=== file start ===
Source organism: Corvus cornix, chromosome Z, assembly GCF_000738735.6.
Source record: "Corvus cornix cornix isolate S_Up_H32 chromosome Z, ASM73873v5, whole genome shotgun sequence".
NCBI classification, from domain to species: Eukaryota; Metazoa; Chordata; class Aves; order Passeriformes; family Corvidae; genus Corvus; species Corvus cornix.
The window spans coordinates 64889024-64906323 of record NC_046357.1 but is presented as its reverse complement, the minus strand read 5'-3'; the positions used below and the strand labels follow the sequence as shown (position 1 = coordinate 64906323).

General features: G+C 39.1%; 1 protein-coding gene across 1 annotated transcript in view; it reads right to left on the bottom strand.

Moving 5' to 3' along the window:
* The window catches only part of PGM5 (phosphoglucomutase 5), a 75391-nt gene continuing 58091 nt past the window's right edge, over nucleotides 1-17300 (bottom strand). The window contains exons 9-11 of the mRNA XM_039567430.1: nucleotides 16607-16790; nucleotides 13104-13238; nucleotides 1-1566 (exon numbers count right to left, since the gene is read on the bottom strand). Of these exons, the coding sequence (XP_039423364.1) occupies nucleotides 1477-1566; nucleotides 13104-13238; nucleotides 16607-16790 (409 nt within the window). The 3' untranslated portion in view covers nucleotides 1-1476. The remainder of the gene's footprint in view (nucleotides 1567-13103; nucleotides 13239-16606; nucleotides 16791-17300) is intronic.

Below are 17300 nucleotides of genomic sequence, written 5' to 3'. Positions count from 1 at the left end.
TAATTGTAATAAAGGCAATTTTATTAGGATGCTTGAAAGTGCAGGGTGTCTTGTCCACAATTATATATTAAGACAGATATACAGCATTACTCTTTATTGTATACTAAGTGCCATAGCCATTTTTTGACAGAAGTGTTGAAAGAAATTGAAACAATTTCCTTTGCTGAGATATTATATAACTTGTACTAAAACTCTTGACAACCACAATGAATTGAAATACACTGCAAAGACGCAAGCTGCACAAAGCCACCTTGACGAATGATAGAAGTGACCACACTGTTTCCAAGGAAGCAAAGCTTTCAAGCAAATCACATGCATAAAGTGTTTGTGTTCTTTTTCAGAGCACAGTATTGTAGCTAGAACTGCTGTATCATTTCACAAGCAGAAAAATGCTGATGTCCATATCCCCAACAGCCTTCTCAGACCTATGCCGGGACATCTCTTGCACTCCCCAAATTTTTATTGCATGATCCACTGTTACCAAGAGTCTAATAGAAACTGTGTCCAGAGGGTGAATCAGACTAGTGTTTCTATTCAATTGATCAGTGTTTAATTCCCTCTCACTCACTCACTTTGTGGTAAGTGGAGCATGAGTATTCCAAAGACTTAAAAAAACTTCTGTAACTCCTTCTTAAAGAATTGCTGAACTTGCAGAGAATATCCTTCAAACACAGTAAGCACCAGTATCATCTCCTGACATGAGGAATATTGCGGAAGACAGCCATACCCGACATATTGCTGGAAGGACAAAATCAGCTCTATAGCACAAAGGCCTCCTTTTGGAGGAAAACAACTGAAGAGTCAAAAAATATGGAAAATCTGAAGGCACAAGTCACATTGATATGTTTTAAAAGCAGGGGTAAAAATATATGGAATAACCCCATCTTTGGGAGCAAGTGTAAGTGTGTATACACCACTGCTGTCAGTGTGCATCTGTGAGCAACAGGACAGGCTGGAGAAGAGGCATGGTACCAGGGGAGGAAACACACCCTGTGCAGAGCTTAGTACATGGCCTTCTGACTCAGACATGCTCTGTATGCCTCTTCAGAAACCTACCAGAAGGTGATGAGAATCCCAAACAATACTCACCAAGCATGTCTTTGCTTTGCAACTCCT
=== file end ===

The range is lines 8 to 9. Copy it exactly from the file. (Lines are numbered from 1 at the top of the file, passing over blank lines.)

Below are 17300 nucleotides of genomic sequence, written 5' to 3'. Positions count from 1 at the left end.
TAATTGTAATAAAGGCAATTTTATTAGGATGCTTGAAAGTGCAGGGTGTCTTGTCCACAATTATATATTAAGACAGATATACAGCATTACTCTTTATTGTATACTAAGTGCCATAGCCATTTTTTGACAGAAGTGTTGAAAGAAATTGAAACAATTTCCTTTGCTGAGATATTATATAACTTGTACTAAAACTCTTGACAACCACAATGAATTGAAATACACTGCAAAGACGCAAGCTGCACAAAGCCACCTTGACGAATGATAGAAGTGACCACACTGTTTCCAAGGAAGCAAAGCTTTCAAGCAAATCACATGCATAAAGTGTTTGTGTTCTTTTTCAGAGCACAGTATTGTAGCTAGAACTGCTGTATCATTTCACAAGCAGAAAAATGCTGATGTCCATATCCCCAACAGCCTTCTCAGACCTATGCCGGGACATCTCTTGCACTCCCCAAATTTTTATTGCATGATCCACTGTTACCAAGAGTCTAATAGAAACTGTGTCCAGAGGGTGAATCAGACTAGTGTTTCTATTCAATTGATCAGTGTTTAATTCCCTCTCACTCACTCACTTTGTGGTAAGTGGAGCATGAGTATTCCAAAGACTTAAAAAAACTTCTGTAACTCCTTCTTAAAGAATTGCTGAACTTGCAGAGAATATCCTTCAAACACAGTAAGCACCAGTATCATCTCCTGACATGAGGAATATTGCGGAAGACAGCCATACCCGACATATTGCTGGAAGGACAAAATCAGCTCTATAGCACAAAGGCCTCCTTTTGGAGGAAAACAACTGAAGAGTCAAAAAATATGGAAAATCTGAAGGCACAAGTCACATTGATATGTTTTAAAAGCAGGGGTAAAAATATATGGAATAACCCCATCTTTGGGAGCAAGTGTAAGTGTGTATACACCACTGCTGTCAGTGTGCATCTGTGAGCAACAGGACAGGCTGGAGAAGAGGCATGGTACCAGGGGAGGAAACACACCCTGTGCAGAGCTTAGTACATGGCCTTCTGACTCAGACATGCTCTGTATGCCTCTTCAGAAACCTACCAGAAGGTGATGAGAATCCCAAACAATACTCACCAAGCATGTCTTTGCTTTGCAACTCCT